The gemara Avodah Zara (20) explains that praising a non-Jew is a violation of "lo sechaneim", and this is quoted in the Rambam (Hil. Avodah Zara 10:6) and the Shulchan Aruch (Y"D 151, and Shach s.k. 18 says that this applies to all non-Jews).

However, it seems like we aren't so careful about this. After all, Chazal themselves praised Antoninus and Dama ben Nesinah, and it seems like no one, from Rishonim (such as the Rambam's praises of Aristotle) to today, has any serious issue with this. Does anyone know of a source that discusses these specific cases or has a list of 'kulos' that would cover the common practice?

I know of a few exceptions (such the Shulchan Aruch there allows it if it's meant as a praise of Hashem or Jews) and the most widely applicable is probably that of R. Moshe Shterbach (Teshuvos Vehanhagos 4:197) who allows praising a non-Jew whom one doesn't know personally, but it seems like there must be more leniencies.

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    V'Gam Charvonah Zachur LaTov though some say it was Eliyahu jtf.org/forum/index.php?topic=56317.5;wap2
    – ray
    Mar 14, 2014 at 6:41
  • @ray Nice, well put indeed (appropriate that he should be added as an afterthought just as in the song!) Mar 14, 2014 at 16:54
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    To add to this: "One who says something wise is called a chacham, even if he's not a Jew"- Megillah daf 16 amud aleph. Mar 16, 2014 at 17:22
  • Sounds like you want source only, not a chidush?
    – user6591
    Mar 29, 2016 at 0:44
  • Note that it is pretty clear from the Rambam that this only a problem for idolaters; not like the Shakh. This is pretty much explicit in the Hinukh and Shulhan Arukh. See judaism.stackexchange.com/questions/75268/…. Depending on which people one interacts with, this may be a significant leniency (so much so, that would be more accurate to say that Shakh is a major stringency). If you are interested, I will post this as an answer.
    – mevaqesh
    Sep 4, 2016 at 20:13

3 Answers 3


The Rambam in Hilchot Avodat Kochavim 10:1 states that the seven nations are included in the prohibition of lo techaneim, but Jews and Gerei Toshav are not. This seemingly leaves generic idol worship up in the air. The context of the verse in Deuteronomy is clearly restricted to the seven nations, although most Rishonim seem to extend it to all Idolators.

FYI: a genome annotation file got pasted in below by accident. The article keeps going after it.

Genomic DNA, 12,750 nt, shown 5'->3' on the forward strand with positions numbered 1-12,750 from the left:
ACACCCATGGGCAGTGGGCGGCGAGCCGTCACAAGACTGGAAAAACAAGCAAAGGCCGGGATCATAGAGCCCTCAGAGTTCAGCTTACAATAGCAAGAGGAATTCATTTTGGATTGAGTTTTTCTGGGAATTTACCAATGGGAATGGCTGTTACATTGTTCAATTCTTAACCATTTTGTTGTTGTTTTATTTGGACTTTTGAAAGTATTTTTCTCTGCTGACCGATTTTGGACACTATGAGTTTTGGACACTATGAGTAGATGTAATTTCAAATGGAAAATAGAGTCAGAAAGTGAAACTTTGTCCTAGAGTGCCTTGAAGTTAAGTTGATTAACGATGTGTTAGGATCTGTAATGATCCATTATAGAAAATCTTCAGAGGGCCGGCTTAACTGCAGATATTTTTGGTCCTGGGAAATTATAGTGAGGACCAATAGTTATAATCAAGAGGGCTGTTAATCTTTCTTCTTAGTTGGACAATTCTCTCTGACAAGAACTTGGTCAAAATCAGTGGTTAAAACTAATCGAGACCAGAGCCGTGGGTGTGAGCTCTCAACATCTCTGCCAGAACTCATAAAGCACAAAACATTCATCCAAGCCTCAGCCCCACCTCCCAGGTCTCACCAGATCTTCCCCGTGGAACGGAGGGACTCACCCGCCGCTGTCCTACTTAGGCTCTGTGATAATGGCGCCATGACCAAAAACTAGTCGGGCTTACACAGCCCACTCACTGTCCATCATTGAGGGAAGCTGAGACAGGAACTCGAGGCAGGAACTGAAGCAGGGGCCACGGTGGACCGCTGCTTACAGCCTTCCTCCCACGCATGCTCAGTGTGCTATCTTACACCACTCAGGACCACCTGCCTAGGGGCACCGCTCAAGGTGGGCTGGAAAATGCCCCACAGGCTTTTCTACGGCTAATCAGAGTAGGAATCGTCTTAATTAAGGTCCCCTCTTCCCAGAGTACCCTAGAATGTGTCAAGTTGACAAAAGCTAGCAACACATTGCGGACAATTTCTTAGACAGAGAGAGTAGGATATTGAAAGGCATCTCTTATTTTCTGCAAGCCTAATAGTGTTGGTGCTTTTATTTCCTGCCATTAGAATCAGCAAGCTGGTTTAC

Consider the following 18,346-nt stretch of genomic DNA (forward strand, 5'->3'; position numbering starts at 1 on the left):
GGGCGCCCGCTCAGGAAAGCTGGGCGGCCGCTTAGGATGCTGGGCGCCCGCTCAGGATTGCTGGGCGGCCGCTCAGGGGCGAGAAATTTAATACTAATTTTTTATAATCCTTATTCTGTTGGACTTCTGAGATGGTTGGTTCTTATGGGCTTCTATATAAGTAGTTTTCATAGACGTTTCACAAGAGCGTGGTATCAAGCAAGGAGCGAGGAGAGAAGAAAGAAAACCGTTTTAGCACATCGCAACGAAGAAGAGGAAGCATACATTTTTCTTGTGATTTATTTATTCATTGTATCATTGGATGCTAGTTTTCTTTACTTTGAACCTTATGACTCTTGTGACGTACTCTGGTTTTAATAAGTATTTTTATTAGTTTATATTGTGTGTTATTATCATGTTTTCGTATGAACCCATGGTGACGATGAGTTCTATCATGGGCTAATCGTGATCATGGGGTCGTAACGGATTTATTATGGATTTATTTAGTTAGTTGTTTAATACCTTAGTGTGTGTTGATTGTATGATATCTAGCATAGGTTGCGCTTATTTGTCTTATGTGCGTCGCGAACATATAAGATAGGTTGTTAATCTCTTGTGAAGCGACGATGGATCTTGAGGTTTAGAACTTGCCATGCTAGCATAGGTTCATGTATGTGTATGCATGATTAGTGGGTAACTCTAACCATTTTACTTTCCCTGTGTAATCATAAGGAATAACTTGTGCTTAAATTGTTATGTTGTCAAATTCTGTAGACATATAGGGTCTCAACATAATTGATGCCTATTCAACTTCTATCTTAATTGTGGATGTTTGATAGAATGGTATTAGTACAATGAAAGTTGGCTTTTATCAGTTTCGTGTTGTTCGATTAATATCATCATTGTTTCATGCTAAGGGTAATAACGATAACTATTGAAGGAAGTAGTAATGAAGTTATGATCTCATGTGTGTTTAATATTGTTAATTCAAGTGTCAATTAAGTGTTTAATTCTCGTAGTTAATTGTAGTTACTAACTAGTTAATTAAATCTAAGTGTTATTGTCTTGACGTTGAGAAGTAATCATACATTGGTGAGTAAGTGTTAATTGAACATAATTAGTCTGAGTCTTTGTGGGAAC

Society today has few idolaters in the classical sense of the word, and with all the murkiness around the law, for the sake of peace (Eivah), like many other laws involving relationships with non-jews, many rabbanim I have come into contact with are lenient. (As per the Shach's klalei hora'ah that state in a time of need one can rely on even a da'at yachid (single opinion) in the Rishonim.

  • "for the sake of peace" means Darkhei Shalom, not Mishum Eivah.
    – Double AA
    Mar 18, 2014 at 5:47
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    Re: Hilkhot Avodah Zarah 10:1: Although Shiv'ah Amamin is used here (and presumably in most printed editions), the Mechon Mamre edition (here) uses Ovdei Avodah Zarah and Goy instead, and even Eliyahu Touger's translation (here) uses the more generic "idolaters" and "gentiles".
    – Tamir Evan
    Mar 18, 2014 at 7:49
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    The context of the next verse in Deuteronomy is also "clearly restricted to the seven nations" with regard to marrying into them. Does that mean we could be lenient on that (Lo Ta'aseh 52 and Isurei Bi'ah 12:1) too?
    – Tamir Evan
    Mar 18, 2014 at 8:24
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    @Matt: see the Chiddushei ha-Meiri (Beit Habechirah), Avoda Zara 20a for a clear rishon. I don't see how you could conceivably construe this as not a sha'at hadchak.Additionally, in my understanding of the Torah's hashkafah, "deracheha darchei noam v'chol netivoteha shalom." As such, before looking for chumrot here (because the Shach and Netziv are both clearly machmir), I will rely on the leniencies of the the Meiri as paskened by Rav Henkin, the Seridei Eish, and my own personal posek.
    – Yehuda
    Mar 21, 2014 at 4:12
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    That Shach is quoting the Beis Yosef who in turn was explaining the Tur, who as the Bach points out was simply quoting the Gemara which says Goy, not Akum. Akum was interpolated by the, well, Akums. So anyone who wants to be midayek Akum as opposed to goy is working against all the sources. Second, any meiri quoted from maseches Avoda Zara being lenient concerning Akums is assumed to be not halakhically helpful as no one relies on him to treat Christians as not Ovdei Avoda Zara.
    – user6591
    Mar 29, 2016 at 0:43

The Tzitz Eliezer has a well explained Tshuva on Lo Sechonem, and goes through heterim on the subject. It goes through the Rambam praising Aristotle, and Gemaras praising Goyim, and Goyish nations. Tzitz Eliezer Chelek 15, Siman 47

  • What are those heterim? At the moment this seems like a link only answer.
    – mevaqesh
    Oct 30, 2017 at 15:46
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    What happens if it's a link-only answer?
    – Ari
    Oct 30, 2017 at 19:14

I knew a Rav in Jerusalem who would refer to Shakespeare and other great gentile authors, only semi-sarcastically, as "moreinu v'rabbenu." I've never heard that one isn't supposed to praise a gentile. We don't poskin directly from the gemara.

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    Of course we don't pasken directly from the gemara. But when that gemara is quoted by the Rif, Rosh, and Rambam, then codified in the Shulchan Aruch, and discussed by the nosei keilim and in contemporary teshuvah literature... Mar 17, 2014 at 3:41

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